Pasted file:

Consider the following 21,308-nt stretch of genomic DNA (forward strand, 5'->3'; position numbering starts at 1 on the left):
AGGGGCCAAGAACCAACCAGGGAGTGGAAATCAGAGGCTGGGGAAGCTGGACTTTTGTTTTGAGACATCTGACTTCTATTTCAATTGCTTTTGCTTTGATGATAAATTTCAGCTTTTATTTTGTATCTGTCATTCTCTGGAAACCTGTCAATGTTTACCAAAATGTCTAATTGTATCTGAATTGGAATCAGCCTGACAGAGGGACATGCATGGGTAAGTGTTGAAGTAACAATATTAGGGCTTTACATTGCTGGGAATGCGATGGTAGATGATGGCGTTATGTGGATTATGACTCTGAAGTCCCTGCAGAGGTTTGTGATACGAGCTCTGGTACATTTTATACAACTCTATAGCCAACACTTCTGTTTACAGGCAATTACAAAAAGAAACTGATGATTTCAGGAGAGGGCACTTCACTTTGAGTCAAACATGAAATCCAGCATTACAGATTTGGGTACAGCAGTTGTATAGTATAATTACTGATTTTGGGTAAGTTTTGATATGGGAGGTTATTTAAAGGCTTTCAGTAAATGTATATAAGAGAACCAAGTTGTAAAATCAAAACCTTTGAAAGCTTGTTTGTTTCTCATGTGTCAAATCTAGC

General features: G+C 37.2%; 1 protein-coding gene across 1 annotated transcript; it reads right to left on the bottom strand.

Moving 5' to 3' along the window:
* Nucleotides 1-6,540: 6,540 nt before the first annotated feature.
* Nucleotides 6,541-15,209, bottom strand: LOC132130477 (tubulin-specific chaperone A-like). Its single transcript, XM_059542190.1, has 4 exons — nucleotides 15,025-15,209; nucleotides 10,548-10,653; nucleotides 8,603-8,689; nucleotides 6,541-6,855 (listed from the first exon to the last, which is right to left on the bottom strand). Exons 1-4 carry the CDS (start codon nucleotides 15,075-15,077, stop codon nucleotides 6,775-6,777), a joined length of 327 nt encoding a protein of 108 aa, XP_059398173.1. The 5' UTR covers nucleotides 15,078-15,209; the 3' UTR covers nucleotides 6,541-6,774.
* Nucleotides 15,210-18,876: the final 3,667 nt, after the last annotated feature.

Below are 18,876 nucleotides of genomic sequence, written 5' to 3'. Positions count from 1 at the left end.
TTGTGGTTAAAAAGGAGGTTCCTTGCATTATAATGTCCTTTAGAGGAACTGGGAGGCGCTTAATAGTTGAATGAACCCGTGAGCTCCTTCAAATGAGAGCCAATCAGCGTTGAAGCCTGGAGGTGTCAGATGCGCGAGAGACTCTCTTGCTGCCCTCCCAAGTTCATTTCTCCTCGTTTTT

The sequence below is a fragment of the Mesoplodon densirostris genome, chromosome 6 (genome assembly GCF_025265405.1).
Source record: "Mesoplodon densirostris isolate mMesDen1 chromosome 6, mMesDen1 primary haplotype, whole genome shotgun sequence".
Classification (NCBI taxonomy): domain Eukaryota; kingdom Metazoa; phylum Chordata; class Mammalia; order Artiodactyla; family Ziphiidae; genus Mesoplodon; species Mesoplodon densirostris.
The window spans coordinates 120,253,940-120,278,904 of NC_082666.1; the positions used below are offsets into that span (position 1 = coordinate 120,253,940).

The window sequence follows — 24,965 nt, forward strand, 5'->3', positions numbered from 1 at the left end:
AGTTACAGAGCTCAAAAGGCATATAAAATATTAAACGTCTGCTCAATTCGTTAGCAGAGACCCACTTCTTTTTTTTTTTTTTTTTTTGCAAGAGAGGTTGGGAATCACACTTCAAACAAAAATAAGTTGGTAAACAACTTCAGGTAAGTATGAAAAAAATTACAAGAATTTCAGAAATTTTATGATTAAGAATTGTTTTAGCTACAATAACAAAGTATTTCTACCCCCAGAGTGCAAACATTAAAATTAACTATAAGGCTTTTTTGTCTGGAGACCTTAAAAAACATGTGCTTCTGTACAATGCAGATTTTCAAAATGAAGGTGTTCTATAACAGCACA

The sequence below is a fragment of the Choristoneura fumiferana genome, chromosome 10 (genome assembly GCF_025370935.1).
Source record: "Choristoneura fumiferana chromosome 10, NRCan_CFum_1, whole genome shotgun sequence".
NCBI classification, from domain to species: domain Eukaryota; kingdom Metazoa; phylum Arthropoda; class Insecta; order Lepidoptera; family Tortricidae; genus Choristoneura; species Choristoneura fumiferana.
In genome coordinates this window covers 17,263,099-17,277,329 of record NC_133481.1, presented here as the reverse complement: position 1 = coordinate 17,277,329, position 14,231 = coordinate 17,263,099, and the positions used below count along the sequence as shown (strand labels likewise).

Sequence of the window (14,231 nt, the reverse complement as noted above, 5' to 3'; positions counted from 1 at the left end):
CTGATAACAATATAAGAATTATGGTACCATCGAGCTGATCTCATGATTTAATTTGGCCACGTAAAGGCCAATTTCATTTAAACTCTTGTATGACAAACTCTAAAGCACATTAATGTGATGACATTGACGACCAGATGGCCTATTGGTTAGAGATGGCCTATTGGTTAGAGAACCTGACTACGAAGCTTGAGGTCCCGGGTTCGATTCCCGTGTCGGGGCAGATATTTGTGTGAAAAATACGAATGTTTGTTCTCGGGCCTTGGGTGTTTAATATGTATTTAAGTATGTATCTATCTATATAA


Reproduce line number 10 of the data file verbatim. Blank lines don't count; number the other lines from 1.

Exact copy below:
The sequence below is a fragment of the Mesoplodon densirostris genome, chromosome 6 (genome assembly GCF_025265405.1).